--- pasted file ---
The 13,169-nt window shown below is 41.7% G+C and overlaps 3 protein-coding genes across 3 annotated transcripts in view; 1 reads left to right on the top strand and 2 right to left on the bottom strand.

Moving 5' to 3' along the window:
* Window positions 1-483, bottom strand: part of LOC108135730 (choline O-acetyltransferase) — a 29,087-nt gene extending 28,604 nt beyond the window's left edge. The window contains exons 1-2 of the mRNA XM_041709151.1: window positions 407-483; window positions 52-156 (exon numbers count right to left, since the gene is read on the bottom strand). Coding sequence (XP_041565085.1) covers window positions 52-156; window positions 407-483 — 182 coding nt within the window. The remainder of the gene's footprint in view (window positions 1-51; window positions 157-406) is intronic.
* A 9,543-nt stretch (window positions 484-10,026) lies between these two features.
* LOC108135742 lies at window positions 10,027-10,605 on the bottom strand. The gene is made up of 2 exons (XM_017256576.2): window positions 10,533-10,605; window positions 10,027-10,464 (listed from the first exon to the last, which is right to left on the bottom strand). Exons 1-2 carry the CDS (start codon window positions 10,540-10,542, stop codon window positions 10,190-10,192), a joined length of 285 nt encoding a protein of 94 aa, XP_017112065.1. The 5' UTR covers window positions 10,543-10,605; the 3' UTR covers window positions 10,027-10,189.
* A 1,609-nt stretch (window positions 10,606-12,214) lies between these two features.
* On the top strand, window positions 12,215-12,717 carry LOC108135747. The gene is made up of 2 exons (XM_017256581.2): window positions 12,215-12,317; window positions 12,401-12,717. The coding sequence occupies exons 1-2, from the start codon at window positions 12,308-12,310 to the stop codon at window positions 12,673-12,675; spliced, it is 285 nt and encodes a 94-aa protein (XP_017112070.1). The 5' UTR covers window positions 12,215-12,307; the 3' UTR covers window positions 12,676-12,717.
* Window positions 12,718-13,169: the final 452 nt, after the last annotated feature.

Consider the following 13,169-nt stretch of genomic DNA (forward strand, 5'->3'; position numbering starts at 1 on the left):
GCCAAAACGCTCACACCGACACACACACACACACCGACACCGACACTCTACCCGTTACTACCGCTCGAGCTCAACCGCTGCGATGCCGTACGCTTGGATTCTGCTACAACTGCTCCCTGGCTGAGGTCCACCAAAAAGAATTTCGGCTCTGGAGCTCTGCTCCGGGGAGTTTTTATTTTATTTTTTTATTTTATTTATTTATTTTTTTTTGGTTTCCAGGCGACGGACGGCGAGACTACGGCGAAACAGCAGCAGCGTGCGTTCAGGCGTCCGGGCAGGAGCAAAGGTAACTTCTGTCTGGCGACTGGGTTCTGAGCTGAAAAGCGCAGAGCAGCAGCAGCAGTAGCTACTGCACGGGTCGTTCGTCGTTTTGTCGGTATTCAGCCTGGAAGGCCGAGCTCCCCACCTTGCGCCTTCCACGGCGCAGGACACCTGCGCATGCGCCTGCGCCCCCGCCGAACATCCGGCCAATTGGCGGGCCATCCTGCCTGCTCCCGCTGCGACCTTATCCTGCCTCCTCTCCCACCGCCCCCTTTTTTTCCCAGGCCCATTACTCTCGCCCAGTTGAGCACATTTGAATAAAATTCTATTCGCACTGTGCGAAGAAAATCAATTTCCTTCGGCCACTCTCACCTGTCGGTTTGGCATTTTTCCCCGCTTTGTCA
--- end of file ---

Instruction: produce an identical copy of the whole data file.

The 13,169-nt window shown below is 41.7% G+C and overlaps 3 protein-coding genes across 3 annotated transcripts in view; 1 reads left to right on the top strand and 2 right to left on the bottom strand.

Moving 5' to 3' along the window:
* Window positions 1-483, bottom strand: part of LOC108135730 (choline O-acetyltransferase) — a 29,087-nt gene extending 28,604 nt beyond the window's left edge. The window contains exons 1-2 of the mRNA XM_041709151.1: window positions 407-483; window positions 52-156 (exon numbers count right to left, since the gene is read on the bottom strand). Coding sequence (XP_041565085.1) covers window positions 52-156; window positions 407-483 — 182 coding nt within the window. The remainder of the gene's footprint in view (window positions 1-51; window positions 157-406) is intronic.
* A 9,543-nt stretch (window positions 484-10,026) lies between these two features.
* LOC108135742 lies at window positions 10,027-10,605 on the bottom strand. The gene is made up of 2 exons (XM_017256576.2): window positions 10,533-10,605; window positions 10,027-10,464 (listed from the first exon to the last, which is right to left on the bottom strand). Exons 1-2 carry the CDS (start codon window positions 10,540-10,542, stop codon window positions 10,190-10,192), a joined length of 285 nt encoding a protein of 94 aa, XP_017112065.1. The 5' UTR covers window positions 10,543-10,605; the 3' UTR covers window positions 10,027-10,189.
* A 1,609-nt stretch (window positions 10,606-12,214) lies between these two features.
* On the top strand, window positions 12,215-12,717 carry LOC108135747. The gene is made up of 2 exons (XM_017256581.2): window positions 12,215-12,317; window positions 12,401-12,717. The coding sequence occupies exons 1-2, from the start codon at window positions 12,308-12,310 to the stop codon at window positions 12,673-12,675; spliced, it is 285 nt and encodes a 94-aa protein (XP_017112070.1). The 5' UTR covers window positions 12,215-12,307; the 3' UTR covers window positions 12,676-12,717.
* Window positions 12,718-13,169: the final 452 nt, after the last annotated feature.

Consider the following 13,169-nt stretch of genomic DNA (forward strand, 5'->3'; position numbering starts at 1 on the left):
GCCAAAACGCTCACACCGACACACACACACACACCGACACCGACACTCTACCCGTTACTACCGCTCGAGCTCAACCGCTGCGATGCCGTACGCTTGGATTCTGCTACAACTGCTCCCTGGCTGAGGTCCACCAAAAAGAATTTCGGCTCTGGAGCTCTGCTCCGGGGAGTTTTTATTTTATTTTTTTATTTTATTTATTTATTTTTTTTTGGTTTCCAGGCGACGGACGGCGAGACTACGGCGAAACAGCAGCAGCGTGCGTTCAGGCGTCCGGGCAGGAGCAAAGGTAACTTCTGTCTGGCGACTGGGTTCTGAGCTGAAAAGCGCAGAGCAGCAGCAGCAGTAGCTACTGCACGGGTCGTTCGTCGTTTTGTCGGTATTCAGCCTGGAAGGCCGAGCTCCCCACCTTGCGCCTTCCACGGCGCAGGACACCTGCGCATGCGCCTGCGCCCCCGCCGAACATCCGGCCAATTGGCGGGCCATCCTGCCTGCTCCCGCTGCGACCTTATCCTGCCTCCTCTCCCACCGCCCCCTTTTTTTCCCAGGCCCATTACTCTCGCCCAGTTGAGCACATTTGAATAAAATTCTATTCGCACTGTGCGAAGAAAATCAATTTCCTTCGGCCACTCTCACCTGTCGGTTTGGCATTTTTCCCCGCTTTGTCA